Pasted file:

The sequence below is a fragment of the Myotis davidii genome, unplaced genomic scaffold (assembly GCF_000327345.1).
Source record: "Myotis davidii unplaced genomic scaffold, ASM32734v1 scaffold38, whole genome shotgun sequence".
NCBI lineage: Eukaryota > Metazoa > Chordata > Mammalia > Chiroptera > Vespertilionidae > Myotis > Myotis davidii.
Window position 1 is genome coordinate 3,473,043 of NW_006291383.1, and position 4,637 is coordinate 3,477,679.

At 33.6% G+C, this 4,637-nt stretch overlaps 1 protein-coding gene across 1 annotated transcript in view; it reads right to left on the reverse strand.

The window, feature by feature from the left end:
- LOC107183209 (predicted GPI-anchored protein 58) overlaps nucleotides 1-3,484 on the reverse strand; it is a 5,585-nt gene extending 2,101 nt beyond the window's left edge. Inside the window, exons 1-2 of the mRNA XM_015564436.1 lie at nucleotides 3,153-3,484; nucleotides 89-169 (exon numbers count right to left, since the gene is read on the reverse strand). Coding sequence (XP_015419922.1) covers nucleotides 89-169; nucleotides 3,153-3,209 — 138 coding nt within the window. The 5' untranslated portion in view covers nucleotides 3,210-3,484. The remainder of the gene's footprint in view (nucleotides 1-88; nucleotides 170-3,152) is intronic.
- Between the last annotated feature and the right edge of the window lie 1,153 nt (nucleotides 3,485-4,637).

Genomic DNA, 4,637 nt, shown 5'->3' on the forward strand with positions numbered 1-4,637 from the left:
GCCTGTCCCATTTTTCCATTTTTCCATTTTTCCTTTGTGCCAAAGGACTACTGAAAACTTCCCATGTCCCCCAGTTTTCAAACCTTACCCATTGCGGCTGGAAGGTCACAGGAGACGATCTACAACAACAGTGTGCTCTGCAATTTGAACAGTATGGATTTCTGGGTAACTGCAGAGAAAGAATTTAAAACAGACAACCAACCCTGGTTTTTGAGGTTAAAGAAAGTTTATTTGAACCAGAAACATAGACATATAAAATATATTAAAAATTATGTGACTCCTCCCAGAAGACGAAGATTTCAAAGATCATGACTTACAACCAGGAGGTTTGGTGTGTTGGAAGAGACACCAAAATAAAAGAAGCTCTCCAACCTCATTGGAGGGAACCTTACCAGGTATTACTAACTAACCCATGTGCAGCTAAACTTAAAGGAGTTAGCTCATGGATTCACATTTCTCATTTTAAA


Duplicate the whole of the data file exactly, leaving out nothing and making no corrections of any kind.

The sequence below is a fragment of the Myotis davidii genome, unplaced genomic scaffold (assembly GCF_000327345.1).
Source record: "Myotis davidii unplaced genomic scaffold, ASM32734v1 scaffold38, whole genome shotgun sequence".
NCBI lineage: Eukaryota > Metazoa > Chordata > Mammalia > Chiroptera > Vespertilionidae > Myotis > Myotis davidii.
Window position 1 is genome coordinate 3,473,043 of NW_006291383.1, and position 4,637 is coordinate 3,477,679.

At 33.6% G+C, this 4,637-nt stretch overlaps 1 protein-coding gene across 1 annotated transcript in view; it reads right to left on the reverse strand.

The window, feature by feature from the left end:
- LOC107183209 (predicted GPI-anchored protein 58) overlaps nucleotides 1-3,484 on the reverse strand; it is a 5,585-nt gene extending 2,101 nt beyond the window's left edge. Inside the window, exons 1-2 of the mRNA XM_015564436.1 lie at nucleotides 3,153-3,484; nucleotides 89-169 (exon numbers count right to left, since the gene is read on the reverse strand). Coding sequence (XP_015419922.1) covers nucleotides 89-169; nucleotides 3,153-3,209 — 138 coding nt within the window. The 5' untranslated portion in view covers nucleotides 3,210-3,484. The remainder of the gene's footprint in view (nucleotides 1-88; nucleotides 170-3,152) is intronic.
- Between the last annotated feature and the right edge of the window lie 1,153 nt (nucleotides 3,485-4,637).

Genomic DNA, 4,637 nt, shown 5'->3' on the forward strand with positions numbered 1-4,637 from the left:
GCCTGTCCCATTTTTCCATTTTTCCATTTTTCCTTTGTGCCAAAGGACTACTGAAAACTTCCCATGTCCCCCAGTTTTCAAACCTTACCCATTGCGGCTGGAAGGTCACAGGAGACGATCTACAACAACAGTGTGCTCTGCAATTTGAACAGTATGGATTTCTGGGTAACTGCAGAGAAAGAATTTAAAACAGACAACCAACCCTGGTTTTTGAGGTTAAAGAAAGTTTATTTGAACCAGAAACATAGACATATAAAATATATTAAAAATTATGTGACTCCTCCCAGAAGACGAAGATTTCAAAGATCATGACTTACAACCAGGAGGTTTGGTGTGTTGGAAGAGACACCAAAATAAAAGAAGCTCTCCAACCTCATTGGAGGGAACCTTACCAGGTATTACTAACTAACCCATGTGCAGCTAAACTTAAAGGAGTTAGCTCATGGATTCACATTTCTCATTTTAAA